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Grow

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One of my 2 daughters came home this evening. She has been gone working all summer at a remote hunting lodge in the Talkeetna Mountains, called Stephan Lake Lodge. The opportunity came in June, and less than 24 hours after finding out about the job, she was gone. There isn’t any cell service out there, but they did have some internet capabilities, so we were able to stay in contact through Instagram messenger throughout the summer, I love technology!

Throughout this experience, it’s been interesting to see the growth. She was hired along with a friend, who was the daughter of the lady hired to clean and cook the lodge and outbuildings. The job was way too big for one person, so she was able to get permission to hire her daughter and mine to come help. I am grateful that she was the one out there, as she is a friend and I knew that I could trust her to take care of my daughter while she was out there. Otherwise, I don’t know if I would have been able to say ok when my daughter expressed an interest in going, nor do I think she would have considered going under different circumstances.

Through her messages though, I found a new confidence that she hasn’t necessarily always had. We have always had our kids work, and when they were old enough, they worked for their dad. But being on a job where it’s not family changes the dynamic a little. She has always been a good worker if she enjoyed the job, but she has learned to just buckle down and get it done, no matter what it is, or how much she would rather not.

She has never been a fan of physical touch. If her brother’s touched her, whether to give her a high five, give her a hug, or poke her to annoy her, she had a problem with it. Not that she doesn’t still have a problem with it, but she tolerates the hugs without too much objection. She was excited to be home, at our house, in her own room, in her own bed, around family (though she gained a sister is the friend she went out there with). She also told us she was excited to have a bathroom fan, it’s funny what we appreciate when we don’t have it.

But, the boys haven’t really noticed the changes, and I hope that at some point they can see the changes and the differences in who she is becoming. It’s hard to maintain change when we are around people who don’t ever recognize the changes we are trying to make or, because of the other person’s lack of change, they try to keep us the way we were, because they don’t want to change or see things differently. It is amazing how many people in this world don’t believe that people can change, that people can become better. I think it is fascinating to listen to people who have led rough lives, been to prison, and have realized that wasn’t what they wanted, and ultimately changed who they were. We see those stories and are super inspired by them, but how often do we let someone in our own lives, who maybe have hurt us, or caused us problems, how often do we let them change into a better person. Or do we try to hold them back, never being willing to forgive and let them move on? Normally the problems are never that big, but the consequences are just as devastating when we don’t let people grow. I am grateful for the people in my life that have allowed me the opportunity to grow and change. I am grateful for the opportunity to fully forgive others so that I don’t have that burden in my life. Is there someone in your life that you can allow to grow? Is there someone in your life that you need to forgive? Take that opportunity this week. You and they will then be able to progress forward.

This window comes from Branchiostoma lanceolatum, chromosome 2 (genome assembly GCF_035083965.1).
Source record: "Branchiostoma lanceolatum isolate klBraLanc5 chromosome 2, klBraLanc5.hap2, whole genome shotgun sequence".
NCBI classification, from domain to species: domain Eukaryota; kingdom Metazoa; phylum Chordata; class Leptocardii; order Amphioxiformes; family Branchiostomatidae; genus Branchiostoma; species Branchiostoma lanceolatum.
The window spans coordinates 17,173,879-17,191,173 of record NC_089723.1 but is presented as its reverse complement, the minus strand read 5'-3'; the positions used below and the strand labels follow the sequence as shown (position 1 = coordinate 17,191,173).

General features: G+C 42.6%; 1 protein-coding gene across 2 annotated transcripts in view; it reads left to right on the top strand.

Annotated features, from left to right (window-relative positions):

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Sneetches

Today in Church there was an interesting talk about the Dr. Seuss book, “The Sneetches.” I love Dr. Seuss, even though some think he should be banned, I do not think so, and actually think the opposite. His books have a way of teaching a lesson or principle in a fun way, that’s easy to understand, even to a child. I couldn’t remember this book, and I didn’t have it on my shelves, so I looked it up online, and there was a short movie made out of the book. Here is the book cover, and you can click on the book to watch the movie. It’s a little over 12 minutes long.

Having watched the movie I have had a number of different thoughts. I think this book could apply to so many different situations that are currently happening all over the world at this time. But my thoughts as I watched this movie centered around following the crowd, for the sake of following the crowd, of fitting in and being accepted. We all want to fit somewhere. There is nothing wrong with that, and there are so many different places and opportunities to do so. But how often do we see someone else doing one thing, that doesn’t fit with our groups paradigm, and we suddenly think poorly of that person. We judge, and sometimes ridicule or condemn someone for thinking or believing differently than we do.

It’s interesting to me, I worked in the school system for a while, and there is so much talk and teaching about how to stop bullying, how to be kind, how to include and not be a bully. Time invested on the part of the teachers, the support staff, the principal. But yet we grow up, and now there is no teacher standing over our shoulder, and we forget that we should be kind, that we should include people in our groups. Or if nothing else, we should at least not judge. Let people be who they are. But that isn’t what has or is happening, especially recently. Children should be able to look at the adults to see how to act properly, and yet, the good examples are diminishing.